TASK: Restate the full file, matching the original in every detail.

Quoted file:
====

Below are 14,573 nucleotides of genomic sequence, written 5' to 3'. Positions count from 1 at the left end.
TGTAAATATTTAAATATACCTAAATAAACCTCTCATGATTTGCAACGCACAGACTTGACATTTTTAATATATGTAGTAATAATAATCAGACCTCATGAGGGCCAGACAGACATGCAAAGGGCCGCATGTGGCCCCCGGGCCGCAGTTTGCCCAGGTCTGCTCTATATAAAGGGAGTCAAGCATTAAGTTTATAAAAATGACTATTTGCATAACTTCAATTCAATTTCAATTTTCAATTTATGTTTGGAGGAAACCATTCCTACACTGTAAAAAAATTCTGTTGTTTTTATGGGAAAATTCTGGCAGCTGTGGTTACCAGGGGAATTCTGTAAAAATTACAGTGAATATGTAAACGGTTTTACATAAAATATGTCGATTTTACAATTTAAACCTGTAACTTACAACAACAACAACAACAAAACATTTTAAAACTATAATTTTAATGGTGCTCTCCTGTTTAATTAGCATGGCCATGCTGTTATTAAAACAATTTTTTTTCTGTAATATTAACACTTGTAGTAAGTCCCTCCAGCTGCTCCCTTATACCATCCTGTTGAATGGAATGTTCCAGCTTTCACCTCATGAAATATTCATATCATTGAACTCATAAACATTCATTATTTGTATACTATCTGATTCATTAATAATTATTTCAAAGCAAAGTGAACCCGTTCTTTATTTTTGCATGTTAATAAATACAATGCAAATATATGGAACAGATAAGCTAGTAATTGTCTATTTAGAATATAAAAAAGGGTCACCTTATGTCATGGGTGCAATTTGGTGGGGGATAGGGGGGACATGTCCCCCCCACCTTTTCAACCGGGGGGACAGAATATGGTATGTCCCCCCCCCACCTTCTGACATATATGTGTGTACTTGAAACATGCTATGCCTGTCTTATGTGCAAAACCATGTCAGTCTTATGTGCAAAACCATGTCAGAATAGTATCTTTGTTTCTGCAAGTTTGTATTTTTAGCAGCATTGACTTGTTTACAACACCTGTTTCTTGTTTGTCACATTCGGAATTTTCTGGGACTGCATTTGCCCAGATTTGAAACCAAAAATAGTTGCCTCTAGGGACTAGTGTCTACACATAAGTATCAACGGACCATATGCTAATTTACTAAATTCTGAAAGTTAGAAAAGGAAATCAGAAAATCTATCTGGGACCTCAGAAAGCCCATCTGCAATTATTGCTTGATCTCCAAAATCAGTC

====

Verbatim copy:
Below are 14,573 nucleotides of genomic sequence, written 5' to 3'. Positions count from 1 at the left end.
TGTAAATATTTAAATATACCTAAATAAACCTCTCATGATTTGCAACGCACAGACTTGACATTTTTAATATATGTAGTAATAATAATCAGACCTCATGAGGGCCAGACAGACATGCAAAGGGCCGCATGTGGCCCCCGGGCCGCAGTTTGCCCAGGTCTGCTCTATATAAAGGGAGTCAAGCATTAAGTTTATAAAAATGACTATTTGCATAACTTCAATTCAATTTCAATTTTCAATTTATGTTTGGAGGAAACCATTCCTACACTGTAAAAAAATTCTGTTGTTTTTATGGGAAAATTCTGGCAGCTGTGGTTACCAGGGGAATTCTGTAAAAATTACAGTGAATATGTAAACGGTTTTACATAAAATATGTCGATTTTACAATTTAAACCTGTAACTTACAACAACAACAACAACAAAACATTTTAAAACTATAATTTTAATGGTGCTCTCCTGTTTAATTAGCATGGCCATGCTGTTATTAAAACAATTTTTTTTCTGTAATATTAACACTTGTAGTAAGTCCCTCCAGCTGCTCCCTTATACCATCCTGTTGAATGGAATGTTCCAGCTTTCACCTCATGAAATATTCATATCATTGAACTCATAAACATTCATTATTTGTATACTATCTGATTCATTAATAATTATTTCAAAGCAAAGTGAACCCGTTCTTTATTTTTGCATGTTAATAAATACAATGCAAATATATGGAACAGATAAGCTAGTAATTGTCTATTTAGAATATAAAAAAGGGTCACCTTATGTCATGGGTGCAATTTGGTGGGGGATAGGGGGGACATGTCCCCCCCACCTTTTCAACCGGGGGGACAGAATATGGTATGTCCCCCCCCCACCTTCTGACATATATGTGTGTACTTGAAACATGCTATGCCTGTCTTATGTGCAAAACCATGTCAGTCTTATGTGCAAAACCATGTCAGAATAGTATCTTTGTTTCTGCAAGTTTGTATTTTTAGCAGCATTGACTTGTTTACAACACCTGTTTCTTGTTTGTCACATTCGGAATTTTCTGGGACTGCATTTGCCCAGATTTGAAACCAAAAATAGTTGCCTCTAGGGACTAGTGTCTACACATAAGTATCAACGGACCATATGCTAATTTACTAAATTCTGAAAGTTAGAAAAGGAAATCAGAAAATCTATCTGGGACCTCAGAAAGCCCATCTGCAATTATTGCTTGATCTCCAAAATCAGTC